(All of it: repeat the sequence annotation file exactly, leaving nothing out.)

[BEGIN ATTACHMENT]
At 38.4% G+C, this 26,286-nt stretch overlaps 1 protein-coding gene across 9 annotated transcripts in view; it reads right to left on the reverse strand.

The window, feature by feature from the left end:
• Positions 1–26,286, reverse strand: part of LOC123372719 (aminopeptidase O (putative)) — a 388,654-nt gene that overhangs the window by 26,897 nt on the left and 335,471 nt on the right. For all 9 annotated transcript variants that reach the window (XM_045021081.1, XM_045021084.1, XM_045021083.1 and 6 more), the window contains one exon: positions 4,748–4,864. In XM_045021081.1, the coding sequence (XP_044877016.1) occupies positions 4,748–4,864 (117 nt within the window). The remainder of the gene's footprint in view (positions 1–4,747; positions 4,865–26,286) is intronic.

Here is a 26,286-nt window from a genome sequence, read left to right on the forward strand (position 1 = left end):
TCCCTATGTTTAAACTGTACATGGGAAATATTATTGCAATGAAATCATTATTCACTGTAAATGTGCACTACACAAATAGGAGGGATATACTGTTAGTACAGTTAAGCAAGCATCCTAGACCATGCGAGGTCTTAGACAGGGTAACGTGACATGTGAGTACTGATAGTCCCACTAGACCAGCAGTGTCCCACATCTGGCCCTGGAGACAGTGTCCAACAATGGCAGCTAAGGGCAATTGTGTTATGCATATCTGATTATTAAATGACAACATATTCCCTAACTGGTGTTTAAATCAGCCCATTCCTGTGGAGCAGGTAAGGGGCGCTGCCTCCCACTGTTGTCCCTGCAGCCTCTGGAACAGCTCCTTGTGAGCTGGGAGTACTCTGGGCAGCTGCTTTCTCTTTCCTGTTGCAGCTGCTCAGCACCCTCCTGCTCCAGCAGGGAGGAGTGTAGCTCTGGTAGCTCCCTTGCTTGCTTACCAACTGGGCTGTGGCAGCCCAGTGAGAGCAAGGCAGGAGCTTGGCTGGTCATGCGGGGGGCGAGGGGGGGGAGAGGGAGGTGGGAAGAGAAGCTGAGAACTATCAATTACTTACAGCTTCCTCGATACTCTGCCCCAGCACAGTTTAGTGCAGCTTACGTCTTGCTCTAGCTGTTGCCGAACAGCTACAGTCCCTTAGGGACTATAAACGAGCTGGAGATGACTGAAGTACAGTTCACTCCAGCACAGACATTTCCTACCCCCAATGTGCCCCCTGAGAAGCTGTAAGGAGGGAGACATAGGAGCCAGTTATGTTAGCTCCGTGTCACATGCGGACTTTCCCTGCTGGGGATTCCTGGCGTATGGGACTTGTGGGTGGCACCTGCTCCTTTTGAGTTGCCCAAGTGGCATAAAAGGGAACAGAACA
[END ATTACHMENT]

At 38.4% G+C, this 26,286-nt stretch overlaps 1 protein-coding gene across 9 annotated transcripts in view; it reads right to left on the reverse strand.

The window, feature by feature from the left end:
• Positions 1–26,286, reverse strand: part of LOC123372719 (aminopeptidase O (putative)) — a 388,654-nt gene that overhangs the window by 26,897 nt on the left and 335,471 nt on the right. For all 9 annotated transcript variants that reach the window (XM_045021081.1, XM_045021084.1, XM_045021083.1 and 6 more), the window contains one exon: positions 4,748–4,864. In XM_045021081.1, the coding sequence (XP_044877016.1) occupies positions 4,748–4,864 (117 nt within the window). The remainder of the gene's footprint in view (positions 1–4,747; positions 4,865–26,286) is intronic.

Here is a 26,286-nt window from a genome sequence, read left to right on the forward strand (position 1 = left end):
TCCCTATGTTTAAACTGTACATGGGAAATATTATTGCAATGAAATCATTATTCACTGTAAATGTGCACTACACAAATAGGAGGGATATACTGTTAGTACAGTTAAGCAAGCATCCTAGACCATGCGAGGTCTTAGACAGGGTAACGTGACATGTGAGTACTGATAGTCCCACTAGACCAGCAGTGTCCCACATCTGGCCCTGGAGACAGTGTCCAACAATGGCAGCTAAGGGCAATTGTGTTATGCATATCTGATTATTAAATGACAACATATTCCCTAACTGGTGTTTAAATCAGCCCATTCCTGTGGAGCAGGTAAGGGGCGCTGCCTCCCACTGTTGTCCCTGCAGCCTCTGGAACAGCTCCTTGTGAGCTGGGAGTACTCTGGGCAGCTGCTTTCTCTTTCCTGTTGCAGCTGCTCAGCACCCTCCTGCTCCAGCAGGGAGGAGTGTAGCTCTGGTAGCTCCCTTGCTTGCTTACCAACTGGGCTGTGGCAGCCCAGTGAGAGCAAGGCAGGAGCTTGGCTGGTCATGCGGGGGGCGAGGGGGGGGAGAGGGAGGTGGGAAGAGAAGCTGAGAACTATCAATTACTTACAGCTTCCTCGATACTCTGCCCCAGCACAGTTTAGTGCAGCTTACGTCTTGCTCTAGCTGTTGCCGAACAGCTACAGTCCCTTAGGGACTATAAACGAGCTGGAGATGACTGAAGTACAGTTCACTCCAGCACAGACATTTCCTACCCCCAATGTGCCCCCTGAGAAGCTGTAAGGAGGGAGACATAGGAGCCAGTTATGTTAGCTCCGTGTCACATGCGGACTTTCCCTGCTGGGGATTCCTGGCGTATGGGACTTGTGGGTGGCACCTGCTCCTTTTGAGTTGCCCAAGTGGCATAAAAGGGAACAGAACA